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Maurice Jarre
March 30, 2009 5:32 AM   Subscribe

Maurice Jarre (September 13, 1924 – March 29, 2009) was a French composer and conductor. Although he composed several concert works, he is best known for his film scores for motion pictures, particularly those of David Lean: Lawrence of Arabia (1962), Doctor Zhivago (1965), and A Passage to India (1984). All three of these scores won Academy Awards. - Wikipedia
posted by Joe Beese (21 comments total)

 
AllMusic biography here. Discography here.
posted by Joe Beese at 5:37 AM on March 30, 2009


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posted by pianoboy at 5:39 AM on March 30, 2009


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posted by Potomac Avenue at 5:40 AM on March 30, 2009 [1 favorite]


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posted by condour75 at 5:48 AM on March 30, 2009


He is survived by his son Jean Michel Jarre.
posted by twoleftfeet at 5:55 AM on March 30, 2009


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such unforgettable music.
posted by wundermint at 6:34 AM on March 30, 2009


The Doctor Zhivago theme made it on to so many Hammard and KTel records. It was one of those anthems of the 70s.
posted by mattoxic at 6:42 AM on March 30, 2009


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posted by grimmelm at 6:48 AM on March 30, 2009


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posted by paddbear at 6:50 AM on March 30, 2009


I think it was Doctor Zhivago that made me realize the connection between a film and the soundtrack was so important. The grandeur of that movie would have been much less without the music.
posted by HuronBob at 7:08 AM on March 30, 2009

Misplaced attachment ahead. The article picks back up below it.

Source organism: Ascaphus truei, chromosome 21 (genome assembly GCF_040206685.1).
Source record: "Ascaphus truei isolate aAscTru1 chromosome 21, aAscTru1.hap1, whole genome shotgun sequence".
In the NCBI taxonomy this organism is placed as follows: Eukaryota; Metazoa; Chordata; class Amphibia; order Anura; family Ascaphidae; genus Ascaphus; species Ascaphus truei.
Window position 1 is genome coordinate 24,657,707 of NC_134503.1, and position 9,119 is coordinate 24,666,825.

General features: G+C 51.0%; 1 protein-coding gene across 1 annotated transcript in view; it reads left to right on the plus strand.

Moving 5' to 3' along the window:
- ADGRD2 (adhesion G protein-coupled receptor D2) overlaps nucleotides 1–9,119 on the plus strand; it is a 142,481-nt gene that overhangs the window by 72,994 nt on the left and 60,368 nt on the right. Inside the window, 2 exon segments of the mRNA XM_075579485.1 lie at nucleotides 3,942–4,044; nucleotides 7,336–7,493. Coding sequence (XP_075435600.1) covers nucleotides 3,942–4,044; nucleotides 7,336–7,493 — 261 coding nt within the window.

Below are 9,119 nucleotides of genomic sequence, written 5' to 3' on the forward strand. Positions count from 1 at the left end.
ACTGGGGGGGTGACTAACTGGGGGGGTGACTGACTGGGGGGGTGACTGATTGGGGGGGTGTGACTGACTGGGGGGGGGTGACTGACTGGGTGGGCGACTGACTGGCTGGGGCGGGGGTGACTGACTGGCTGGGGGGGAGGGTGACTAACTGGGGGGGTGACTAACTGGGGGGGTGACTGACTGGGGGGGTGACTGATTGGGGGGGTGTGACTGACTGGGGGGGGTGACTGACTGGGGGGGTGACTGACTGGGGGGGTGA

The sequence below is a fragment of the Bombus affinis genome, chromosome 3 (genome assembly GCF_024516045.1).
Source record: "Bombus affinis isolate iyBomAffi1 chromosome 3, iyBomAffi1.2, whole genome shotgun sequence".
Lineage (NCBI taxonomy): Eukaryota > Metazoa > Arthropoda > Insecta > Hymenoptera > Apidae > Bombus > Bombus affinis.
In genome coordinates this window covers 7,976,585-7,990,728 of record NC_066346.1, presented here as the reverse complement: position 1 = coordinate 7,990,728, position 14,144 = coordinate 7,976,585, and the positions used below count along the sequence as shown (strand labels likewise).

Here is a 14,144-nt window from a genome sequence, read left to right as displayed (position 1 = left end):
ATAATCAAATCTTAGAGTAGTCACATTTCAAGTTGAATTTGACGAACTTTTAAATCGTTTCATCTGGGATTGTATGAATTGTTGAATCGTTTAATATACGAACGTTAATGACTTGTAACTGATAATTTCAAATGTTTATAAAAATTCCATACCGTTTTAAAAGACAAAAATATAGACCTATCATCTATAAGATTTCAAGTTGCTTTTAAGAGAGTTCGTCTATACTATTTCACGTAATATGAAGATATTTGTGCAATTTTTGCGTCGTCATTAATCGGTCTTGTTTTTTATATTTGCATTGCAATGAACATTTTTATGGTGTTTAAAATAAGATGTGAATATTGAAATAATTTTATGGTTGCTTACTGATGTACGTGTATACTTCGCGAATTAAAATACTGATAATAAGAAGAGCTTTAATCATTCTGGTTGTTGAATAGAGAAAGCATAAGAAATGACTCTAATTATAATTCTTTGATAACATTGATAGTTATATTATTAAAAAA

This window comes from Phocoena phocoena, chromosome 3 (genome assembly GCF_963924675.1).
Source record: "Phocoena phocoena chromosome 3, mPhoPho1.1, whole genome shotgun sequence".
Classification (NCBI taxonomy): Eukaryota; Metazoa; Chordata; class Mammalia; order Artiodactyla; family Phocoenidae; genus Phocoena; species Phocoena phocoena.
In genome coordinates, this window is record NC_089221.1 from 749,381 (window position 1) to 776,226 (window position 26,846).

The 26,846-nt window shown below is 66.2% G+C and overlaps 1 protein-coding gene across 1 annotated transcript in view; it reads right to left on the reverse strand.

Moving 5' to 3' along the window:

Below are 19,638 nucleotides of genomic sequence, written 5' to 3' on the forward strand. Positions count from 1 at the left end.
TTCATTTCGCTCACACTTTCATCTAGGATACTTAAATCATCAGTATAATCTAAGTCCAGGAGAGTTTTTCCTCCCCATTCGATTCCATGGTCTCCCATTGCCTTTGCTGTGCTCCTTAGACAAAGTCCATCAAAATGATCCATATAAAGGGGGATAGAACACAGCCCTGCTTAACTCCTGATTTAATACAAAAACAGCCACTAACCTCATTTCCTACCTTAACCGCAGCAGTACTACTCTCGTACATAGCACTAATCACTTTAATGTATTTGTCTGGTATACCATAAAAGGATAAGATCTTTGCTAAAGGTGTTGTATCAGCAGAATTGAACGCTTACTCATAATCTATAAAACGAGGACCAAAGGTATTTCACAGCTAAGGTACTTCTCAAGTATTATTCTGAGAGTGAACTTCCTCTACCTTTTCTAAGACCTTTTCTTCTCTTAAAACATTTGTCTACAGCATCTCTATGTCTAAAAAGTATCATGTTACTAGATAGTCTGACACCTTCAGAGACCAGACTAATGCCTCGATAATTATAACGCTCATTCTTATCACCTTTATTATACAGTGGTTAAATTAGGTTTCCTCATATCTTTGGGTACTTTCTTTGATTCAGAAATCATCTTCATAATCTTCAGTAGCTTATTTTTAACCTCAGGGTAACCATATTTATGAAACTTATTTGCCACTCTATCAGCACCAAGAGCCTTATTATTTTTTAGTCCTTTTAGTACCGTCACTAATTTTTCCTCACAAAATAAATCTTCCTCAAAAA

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posted by idiomatika at 7:45 AM on March 30, 2009


Very difficult to imagine "Lawrence of Arabia" without that score.

He also did the scores for "Fatal Attraction," "Ghost," "A Passage to India," "Mad Max Beyond Thunderdome," "Plaza Suite," "The Longest Day," and "Eyes without a Face."
posted by blucevalo at 7:55 AM on March 30, 2009


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posted by musicinmybrain at 8:04 AM on March 30, 2009


Jarre did a great job on The Year of Living Dangerously too -- now I'm going to be humming the main theme all dang day!
posted by FelliniBlank at 8:35 AM on March 30, 2009 [1 favorite]


I collect a lot of soundtracks. I always liked his soundtrack to Dreamscape, which was experimental, even for that time. Many film composers just seem to churn out the same kind of thing over and over again, to the point where it becomes easy to win Guess That Composer before the credits have hardly begun, but he took some chances. Dreamscape was just out there: a little frenetic, mildly alienating, anxious and memorable. It really helped make the movie.
posted by adipocere at 8:53 AM on March 30, 2009


FelliniBlank: "Jarre did a great job on The Year of Living Dangerously too -- now I'm going to be humming the main theme all dang day!"

When I bought the soundtrack, I was disappointed not to find it on there. Turns out that it's a Vangelis composition named "L'Enfant" which appears on his Themes album.

Still, the Jarre soundtrack is a great listen in its own right. Terrific use of the gamelan.
posted by Joe Beese at 8:55 AM on March 30, 2009


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posted by cazoo at 9:23 AM on March 30, 2009


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posted by bru at 10:38 AM on March 30, 2009


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I love his music AND his son's. Force is strong in that family.
posted by jake at 12:35 PM on March 30, 2009


And Top Secret!, oddly enough.
posted by pmurray63 at 9:00 PM on March 30, 2009


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posted by crossoverman at 10:54 PM on March 30, 2009


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